Foreigner! I am in Shanghai, 12-years-old, the only white person on a Chinese basketball team, the subject of hilarity as I run the wrong way on the court, having misunderstood the instructions, related in speedy Shanghainese. Bun dan! the coach shouts at me, and my teammates giggle shrilly.
Growing up abroad with a limited flow of information meant that our pop culture DNA may be non-existent or slightly flawed. Nothing brings this truth more to light than a night playing trivia in Chicago.
“Working and living in Haiti, I get a constant feeling of “You just can’t make this shit up,” Tara Yip-Bannicq said. For the past two years, the self-proclaimed “disaster junkie” has traveled around the world to help in humanitarian aid efforts in countries like Haiti and Indonesia.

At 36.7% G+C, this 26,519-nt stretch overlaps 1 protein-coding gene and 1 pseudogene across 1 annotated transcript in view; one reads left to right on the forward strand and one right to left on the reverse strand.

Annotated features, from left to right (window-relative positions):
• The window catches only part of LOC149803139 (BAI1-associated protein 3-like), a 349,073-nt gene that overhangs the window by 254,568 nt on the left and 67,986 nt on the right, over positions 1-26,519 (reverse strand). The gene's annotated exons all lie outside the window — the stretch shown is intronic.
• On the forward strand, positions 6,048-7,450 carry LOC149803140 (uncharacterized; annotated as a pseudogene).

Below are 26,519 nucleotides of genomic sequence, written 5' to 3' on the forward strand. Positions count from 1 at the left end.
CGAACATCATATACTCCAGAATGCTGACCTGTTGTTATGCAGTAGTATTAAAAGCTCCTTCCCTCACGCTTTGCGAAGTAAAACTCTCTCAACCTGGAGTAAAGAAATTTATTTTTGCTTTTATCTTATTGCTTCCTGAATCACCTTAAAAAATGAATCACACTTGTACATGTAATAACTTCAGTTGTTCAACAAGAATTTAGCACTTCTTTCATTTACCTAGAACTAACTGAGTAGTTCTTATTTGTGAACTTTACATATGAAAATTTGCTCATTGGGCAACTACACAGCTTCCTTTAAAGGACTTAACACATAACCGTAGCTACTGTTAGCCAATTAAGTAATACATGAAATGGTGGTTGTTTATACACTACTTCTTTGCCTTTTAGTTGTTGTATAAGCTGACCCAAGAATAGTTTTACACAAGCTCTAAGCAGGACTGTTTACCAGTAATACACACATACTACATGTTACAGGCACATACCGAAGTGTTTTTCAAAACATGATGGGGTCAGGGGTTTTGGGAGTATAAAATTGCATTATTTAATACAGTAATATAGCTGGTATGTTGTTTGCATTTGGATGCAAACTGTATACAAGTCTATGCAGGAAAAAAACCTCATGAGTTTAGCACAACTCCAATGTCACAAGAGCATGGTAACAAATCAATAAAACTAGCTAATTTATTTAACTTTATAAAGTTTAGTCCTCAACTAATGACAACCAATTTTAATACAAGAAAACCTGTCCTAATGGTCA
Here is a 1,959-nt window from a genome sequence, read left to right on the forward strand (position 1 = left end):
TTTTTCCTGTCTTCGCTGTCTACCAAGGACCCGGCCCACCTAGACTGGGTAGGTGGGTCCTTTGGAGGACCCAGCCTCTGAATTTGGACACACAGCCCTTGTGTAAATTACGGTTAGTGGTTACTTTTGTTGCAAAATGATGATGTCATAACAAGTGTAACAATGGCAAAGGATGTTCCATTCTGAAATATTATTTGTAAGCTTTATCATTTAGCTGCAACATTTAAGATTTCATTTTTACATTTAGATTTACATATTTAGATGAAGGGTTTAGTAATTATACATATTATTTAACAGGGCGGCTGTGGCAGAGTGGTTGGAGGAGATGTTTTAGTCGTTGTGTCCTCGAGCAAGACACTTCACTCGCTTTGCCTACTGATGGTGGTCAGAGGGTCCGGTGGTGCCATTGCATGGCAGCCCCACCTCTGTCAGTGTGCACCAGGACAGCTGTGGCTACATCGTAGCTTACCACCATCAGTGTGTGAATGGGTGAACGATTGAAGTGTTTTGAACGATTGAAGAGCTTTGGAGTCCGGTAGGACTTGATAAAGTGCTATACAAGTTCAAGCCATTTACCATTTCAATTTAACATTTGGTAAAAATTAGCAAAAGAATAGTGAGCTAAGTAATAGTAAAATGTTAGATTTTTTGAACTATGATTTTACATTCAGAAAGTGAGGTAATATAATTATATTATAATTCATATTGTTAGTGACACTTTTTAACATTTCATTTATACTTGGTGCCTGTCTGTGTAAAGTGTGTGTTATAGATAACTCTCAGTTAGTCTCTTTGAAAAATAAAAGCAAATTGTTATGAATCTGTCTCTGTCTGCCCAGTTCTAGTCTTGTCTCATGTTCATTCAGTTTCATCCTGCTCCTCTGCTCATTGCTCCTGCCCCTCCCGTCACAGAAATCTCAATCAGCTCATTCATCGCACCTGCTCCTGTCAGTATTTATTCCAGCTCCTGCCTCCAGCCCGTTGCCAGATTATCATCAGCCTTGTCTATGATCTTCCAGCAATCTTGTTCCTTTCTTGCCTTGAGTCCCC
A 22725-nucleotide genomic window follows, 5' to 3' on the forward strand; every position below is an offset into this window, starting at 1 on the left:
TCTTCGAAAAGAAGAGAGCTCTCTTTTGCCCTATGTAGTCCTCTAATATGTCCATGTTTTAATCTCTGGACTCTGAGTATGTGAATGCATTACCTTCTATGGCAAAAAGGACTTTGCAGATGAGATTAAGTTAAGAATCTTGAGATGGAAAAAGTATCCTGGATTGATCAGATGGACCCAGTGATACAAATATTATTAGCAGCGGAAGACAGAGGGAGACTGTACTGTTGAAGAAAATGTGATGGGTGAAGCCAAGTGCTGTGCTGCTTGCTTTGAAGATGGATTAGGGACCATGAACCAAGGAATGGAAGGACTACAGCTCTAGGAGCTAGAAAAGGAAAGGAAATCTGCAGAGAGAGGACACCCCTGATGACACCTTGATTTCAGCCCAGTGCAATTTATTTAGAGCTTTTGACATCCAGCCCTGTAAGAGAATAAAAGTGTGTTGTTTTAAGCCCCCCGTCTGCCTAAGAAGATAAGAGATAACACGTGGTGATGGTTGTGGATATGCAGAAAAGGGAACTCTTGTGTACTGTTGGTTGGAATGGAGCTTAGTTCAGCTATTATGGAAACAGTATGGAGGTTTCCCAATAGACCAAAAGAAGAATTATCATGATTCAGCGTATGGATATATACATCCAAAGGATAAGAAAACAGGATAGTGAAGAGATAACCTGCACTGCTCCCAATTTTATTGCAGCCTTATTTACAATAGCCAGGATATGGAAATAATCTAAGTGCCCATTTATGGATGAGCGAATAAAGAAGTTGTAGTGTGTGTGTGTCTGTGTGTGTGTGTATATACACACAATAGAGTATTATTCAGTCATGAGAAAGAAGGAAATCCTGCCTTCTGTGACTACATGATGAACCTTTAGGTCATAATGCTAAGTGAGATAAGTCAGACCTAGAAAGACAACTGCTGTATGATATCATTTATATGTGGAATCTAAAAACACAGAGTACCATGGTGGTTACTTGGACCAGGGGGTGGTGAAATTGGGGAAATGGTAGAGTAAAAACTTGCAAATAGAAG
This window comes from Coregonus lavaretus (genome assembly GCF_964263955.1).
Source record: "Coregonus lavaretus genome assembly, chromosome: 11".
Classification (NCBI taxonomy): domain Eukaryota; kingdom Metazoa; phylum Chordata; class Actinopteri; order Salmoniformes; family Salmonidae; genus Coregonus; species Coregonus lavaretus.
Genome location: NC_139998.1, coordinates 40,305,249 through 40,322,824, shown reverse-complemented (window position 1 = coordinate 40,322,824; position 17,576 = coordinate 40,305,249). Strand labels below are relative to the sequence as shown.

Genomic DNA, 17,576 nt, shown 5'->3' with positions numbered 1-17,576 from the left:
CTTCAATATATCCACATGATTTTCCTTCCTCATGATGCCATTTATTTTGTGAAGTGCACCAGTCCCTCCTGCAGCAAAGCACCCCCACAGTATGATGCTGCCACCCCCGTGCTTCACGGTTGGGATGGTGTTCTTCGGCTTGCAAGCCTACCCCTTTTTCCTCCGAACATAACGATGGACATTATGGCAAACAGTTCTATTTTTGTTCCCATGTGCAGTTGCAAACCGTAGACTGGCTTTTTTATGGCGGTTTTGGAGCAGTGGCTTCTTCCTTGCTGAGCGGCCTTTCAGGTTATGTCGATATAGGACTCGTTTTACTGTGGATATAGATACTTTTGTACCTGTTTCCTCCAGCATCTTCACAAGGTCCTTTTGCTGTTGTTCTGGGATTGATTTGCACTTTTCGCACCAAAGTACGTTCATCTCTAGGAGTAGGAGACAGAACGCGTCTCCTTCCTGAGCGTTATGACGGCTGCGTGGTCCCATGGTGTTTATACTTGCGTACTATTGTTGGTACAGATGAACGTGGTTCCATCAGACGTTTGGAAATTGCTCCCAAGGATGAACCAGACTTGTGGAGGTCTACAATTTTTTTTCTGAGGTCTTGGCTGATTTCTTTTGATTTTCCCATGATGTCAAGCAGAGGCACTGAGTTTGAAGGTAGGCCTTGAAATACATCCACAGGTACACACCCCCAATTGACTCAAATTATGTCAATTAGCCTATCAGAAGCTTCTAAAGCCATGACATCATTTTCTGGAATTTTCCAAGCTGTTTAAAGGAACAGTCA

This culture? That culture? A fun Denizen infographic.
“For me it’s never been a case of ‘choosing a career path,'” Victoria Moore-Jones said. After traveling around the globe for two decades, she found her career as a policy writer in New Zealand’s Parliament.
No one, not even other third culture kids, can understand exactly what your life has been like growing up around the world – except for the people who shared the same childhood.
A few years ago, Hong Kong changed a law to allow weddings outside of churches and City Hall, leading to the rise of McWeddings: weddings inside McDonald’s restaurants.